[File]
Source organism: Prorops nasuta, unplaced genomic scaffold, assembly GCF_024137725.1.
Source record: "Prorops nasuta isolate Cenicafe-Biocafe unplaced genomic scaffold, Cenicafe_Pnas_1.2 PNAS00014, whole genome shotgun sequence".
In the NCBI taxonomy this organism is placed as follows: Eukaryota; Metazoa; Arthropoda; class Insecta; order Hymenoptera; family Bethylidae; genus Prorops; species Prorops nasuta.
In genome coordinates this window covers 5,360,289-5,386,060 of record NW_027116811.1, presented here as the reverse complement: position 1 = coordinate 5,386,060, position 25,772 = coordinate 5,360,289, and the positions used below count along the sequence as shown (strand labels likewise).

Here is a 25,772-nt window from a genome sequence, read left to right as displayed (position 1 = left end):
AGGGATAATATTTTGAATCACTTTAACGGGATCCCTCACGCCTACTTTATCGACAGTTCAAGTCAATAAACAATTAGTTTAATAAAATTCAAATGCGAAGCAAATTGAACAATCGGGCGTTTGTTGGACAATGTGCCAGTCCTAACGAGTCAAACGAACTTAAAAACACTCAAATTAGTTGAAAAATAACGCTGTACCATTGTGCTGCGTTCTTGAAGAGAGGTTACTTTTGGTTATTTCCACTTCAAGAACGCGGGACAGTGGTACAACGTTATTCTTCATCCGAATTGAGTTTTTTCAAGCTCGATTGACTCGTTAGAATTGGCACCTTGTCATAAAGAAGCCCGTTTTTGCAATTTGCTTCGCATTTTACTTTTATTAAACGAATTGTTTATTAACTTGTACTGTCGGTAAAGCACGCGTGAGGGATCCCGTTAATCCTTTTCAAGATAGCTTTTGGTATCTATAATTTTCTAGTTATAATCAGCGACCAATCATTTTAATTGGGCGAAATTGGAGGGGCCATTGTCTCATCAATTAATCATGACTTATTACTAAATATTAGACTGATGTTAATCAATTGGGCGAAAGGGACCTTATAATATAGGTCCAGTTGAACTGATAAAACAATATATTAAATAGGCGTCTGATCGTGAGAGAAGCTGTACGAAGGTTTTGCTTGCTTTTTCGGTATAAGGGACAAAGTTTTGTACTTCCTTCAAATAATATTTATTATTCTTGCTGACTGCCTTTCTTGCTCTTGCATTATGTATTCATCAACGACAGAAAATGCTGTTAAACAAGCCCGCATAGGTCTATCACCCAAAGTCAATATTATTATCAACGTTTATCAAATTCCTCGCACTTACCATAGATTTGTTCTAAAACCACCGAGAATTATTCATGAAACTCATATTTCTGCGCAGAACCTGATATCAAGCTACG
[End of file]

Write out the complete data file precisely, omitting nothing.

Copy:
Source organism: Prorops nasuta, unplaced genomic scaffold, assembly GCF_024137725.1.
Source record: "Prorops nasuta isolate Cenicafe-Biocafe unplaced genomic scaffold, Cenicafe_Pnas_1.2 PNAS00014, whole genome shotgun sequence".
In the NCBI taxonomy this organism is placed as follows: Eukaryota; Metazoa; Arthropoda; class Insecta; order Hymenoptera; family Bethylidae; genus Prorops; species Prorops nasuta.
In genome coordinates this window covers 5,360,289-5,386,060 of record NW_027116811.1, presented here as the reverse complement: position 1 = coordinate 5,386,060, position 25,772 = coordinate 5,360,289, and the positions used below count along the sequence as shown (strand labels likewise).

Here is a 25,772-nt window from a genome sequence, read left to right as displayed (position 1 = left end):
AGGGATAATATTTTGAATCACTTTAACGGGATCCCTCACGCCTACTTTATCGACAGTTCAAGTCAATAAACAATTAGTTTAATAAAATTCAAATGCGAAGCAAATTGAACAATCGGGCGTTTGTTGGACAATGTGCCAGTCCTAACGAGTCAAACGAACTTAAAAACACTCAAATTAGTTGAAAAATAACGCTGTACCATTGTGCTGCGTTCTTGAAGAGAGGTTACTTTTGGTTATTTCCACTTCAAGAACGCGGGACAGTGGTACAACGTTATTCTTCATCCGAATTGAGTTTTTTCAAGCTCGATTGACTCGTTAGAATTGGCACCTTGTCATAAAGAAGCCCGTTTTTGCAATTTGCTTCGCATTTTACTTTTATTAAACGAATTGTTTATTAACTTGTACTGTCGGTAAAGCACGCGTGAGGGATCCCGTTAATCCTTTTCAAGATAGCTTTTGGTATCTATAATTTTCTAGTTATAATCAGCGACCAATCATTTTAATTGGGCGAAATTGGAGGGGCCATTGTCTCATCAATTAATCATGACTTATTACTAAATATTAGACTGATGTTAATCAATTGGGCGAAAGGGACCTTATAATATAGGTCCAGTTGAACTGATAAAACAATATATTAAATAGGCGTCTGATCGTGAGAGAAGCTGTACGAAGGTTTTGCTTGCTTTTTCGGTATAAGGGACAAAGTTTTGTACTTCCTTCAAATAATATTTATTATTCTTGCTGACTGCCTTTCTTGCTCTTGCATTATGTATTCATCAACGACAGAAAATGCTGTTAAACAAGCCCGCATAGGTCTATCACCCAAAGTCAATATTATTATCAACGTTTATCAAATTCCTCGCACTTACCATAGATTTGTTCTAAAACCACCGAGAATTATTCATGAAACTCATATTTCTGCGCAGAACCTGATATCAAGCTACG